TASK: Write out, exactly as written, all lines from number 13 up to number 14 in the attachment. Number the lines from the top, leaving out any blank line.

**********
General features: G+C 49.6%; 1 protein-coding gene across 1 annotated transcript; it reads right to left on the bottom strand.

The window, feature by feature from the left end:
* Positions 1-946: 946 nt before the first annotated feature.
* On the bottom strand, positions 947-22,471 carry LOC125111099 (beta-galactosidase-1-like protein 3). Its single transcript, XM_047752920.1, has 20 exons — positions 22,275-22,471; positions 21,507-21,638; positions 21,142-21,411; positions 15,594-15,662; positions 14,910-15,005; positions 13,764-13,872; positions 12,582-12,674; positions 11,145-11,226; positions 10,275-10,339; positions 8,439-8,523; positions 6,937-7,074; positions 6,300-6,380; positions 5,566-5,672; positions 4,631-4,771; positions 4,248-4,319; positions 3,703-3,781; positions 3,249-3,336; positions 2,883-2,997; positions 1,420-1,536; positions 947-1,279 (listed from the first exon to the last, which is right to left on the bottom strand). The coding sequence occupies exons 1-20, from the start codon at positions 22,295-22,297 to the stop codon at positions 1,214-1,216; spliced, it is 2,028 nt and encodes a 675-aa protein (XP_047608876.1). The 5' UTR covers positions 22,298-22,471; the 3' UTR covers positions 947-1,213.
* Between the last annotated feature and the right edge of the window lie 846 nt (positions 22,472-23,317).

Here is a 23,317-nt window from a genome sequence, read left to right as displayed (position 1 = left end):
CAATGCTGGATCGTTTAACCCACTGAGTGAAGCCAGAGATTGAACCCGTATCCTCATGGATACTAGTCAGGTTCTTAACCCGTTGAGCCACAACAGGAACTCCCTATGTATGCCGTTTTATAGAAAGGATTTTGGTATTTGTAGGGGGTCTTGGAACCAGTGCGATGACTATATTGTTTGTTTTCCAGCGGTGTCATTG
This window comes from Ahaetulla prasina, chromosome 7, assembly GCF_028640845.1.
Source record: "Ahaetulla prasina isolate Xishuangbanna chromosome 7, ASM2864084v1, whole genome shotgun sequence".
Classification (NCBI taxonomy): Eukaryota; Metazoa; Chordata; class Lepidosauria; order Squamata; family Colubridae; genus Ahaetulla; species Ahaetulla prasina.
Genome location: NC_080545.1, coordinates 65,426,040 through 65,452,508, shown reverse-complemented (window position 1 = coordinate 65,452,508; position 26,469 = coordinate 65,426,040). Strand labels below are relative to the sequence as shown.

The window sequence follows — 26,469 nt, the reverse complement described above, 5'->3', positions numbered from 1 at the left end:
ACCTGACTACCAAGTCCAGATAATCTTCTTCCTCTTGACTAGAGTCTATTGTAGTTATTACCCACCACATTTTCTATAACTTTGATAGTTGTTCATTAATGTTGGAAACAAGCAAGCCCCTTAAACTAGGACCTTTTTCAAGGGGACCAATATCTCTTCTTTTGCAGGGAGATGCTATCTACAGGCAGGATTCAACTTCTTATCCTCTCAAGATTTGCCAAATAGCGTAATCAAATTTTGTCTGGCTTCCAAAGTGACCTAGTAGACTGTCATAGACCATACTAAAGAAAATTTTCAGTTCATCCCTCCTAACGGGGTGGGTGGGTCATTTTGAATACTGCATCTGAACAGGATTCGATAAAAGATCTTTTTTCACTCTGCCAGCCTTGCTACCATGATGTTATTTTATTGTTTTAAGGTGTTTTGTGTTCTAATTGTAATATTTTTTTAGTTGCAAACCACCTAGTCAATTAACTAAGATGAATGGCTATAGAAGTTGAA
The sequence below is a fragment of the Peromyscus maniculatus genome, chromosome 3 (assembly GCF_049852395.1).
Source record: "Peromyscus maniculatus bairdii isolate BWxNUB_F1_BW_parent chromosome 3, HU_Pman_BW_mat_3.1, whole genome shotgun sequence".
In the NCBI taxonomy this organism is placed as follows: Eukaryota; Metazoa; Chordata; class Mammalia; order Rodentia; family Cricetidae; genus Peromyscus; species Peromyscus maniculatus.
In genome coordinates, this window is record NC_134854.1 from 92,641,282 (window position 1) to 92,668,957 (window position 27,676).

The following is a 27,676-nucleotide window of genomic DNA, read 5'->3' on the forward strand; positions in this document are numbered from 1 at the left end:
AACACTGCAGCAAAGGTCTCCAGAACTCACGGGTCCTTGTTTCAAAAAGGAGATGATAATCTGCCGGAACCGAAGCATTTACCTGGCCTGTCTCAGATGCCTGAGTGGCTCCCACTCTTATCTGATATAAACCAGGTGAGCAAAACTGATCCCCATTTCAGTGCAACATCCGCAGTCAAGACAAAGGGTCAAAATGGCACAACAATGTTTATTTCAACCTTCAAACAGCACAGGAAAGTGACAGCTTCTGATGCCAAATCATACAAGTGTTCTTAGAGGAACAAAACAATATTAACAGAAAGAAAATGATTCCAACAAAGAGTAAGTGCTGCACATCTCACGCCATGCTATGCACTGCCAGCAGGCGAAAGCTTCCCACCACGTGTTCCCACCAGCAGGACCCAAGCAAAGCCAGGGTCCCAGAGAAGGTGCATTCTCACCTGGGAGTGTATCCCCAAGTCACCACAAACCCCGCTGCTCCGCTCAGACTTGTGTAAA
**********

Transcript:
ACCTGACTACCAAGTCCAGATAATCTTCTTCCTCTTGACTAGAGTCTATTGTAGTTATTACCCACCACATTTTCTATAACTTTGATAGTTGTTCATTAATGTTGGAAACAAGCAAGCCCCTTAAACTAGGACCTTTTTCAAGGGGACCAATATCTCTTCTTTTGCAGGGAGATGCTATCTACAGGCAGGATTCAACTTCTTATCCTCTCAAGATTTGCCAAATAGCGTAATCAAATTTTGTCTGGCTTCCAAAGTGACCTAGTAGACTGTCATAGACCATACTAAAGAAAATTTTCAGTTCATCCCTCCTAACGGGGTGGGTGGGTCATTTTGAATACTGCATCTGAACAGGATTCGATAAAAGATCTTTTTTCACTCTGCCAGCCTTGCTACCATGATGTTATTTTATTGTTTTAAGGTGTTTTGTGTTCTAATTGTAATATTTTTTTAGTTGCAAACCACCTAGTCAATTAACTAAGATGAATGGCTATAGAAGTTGAA
The sequence below is a fragment of the Peromyscus maniculatus genome, chromosome 3 (assembly GCF_049852395.1).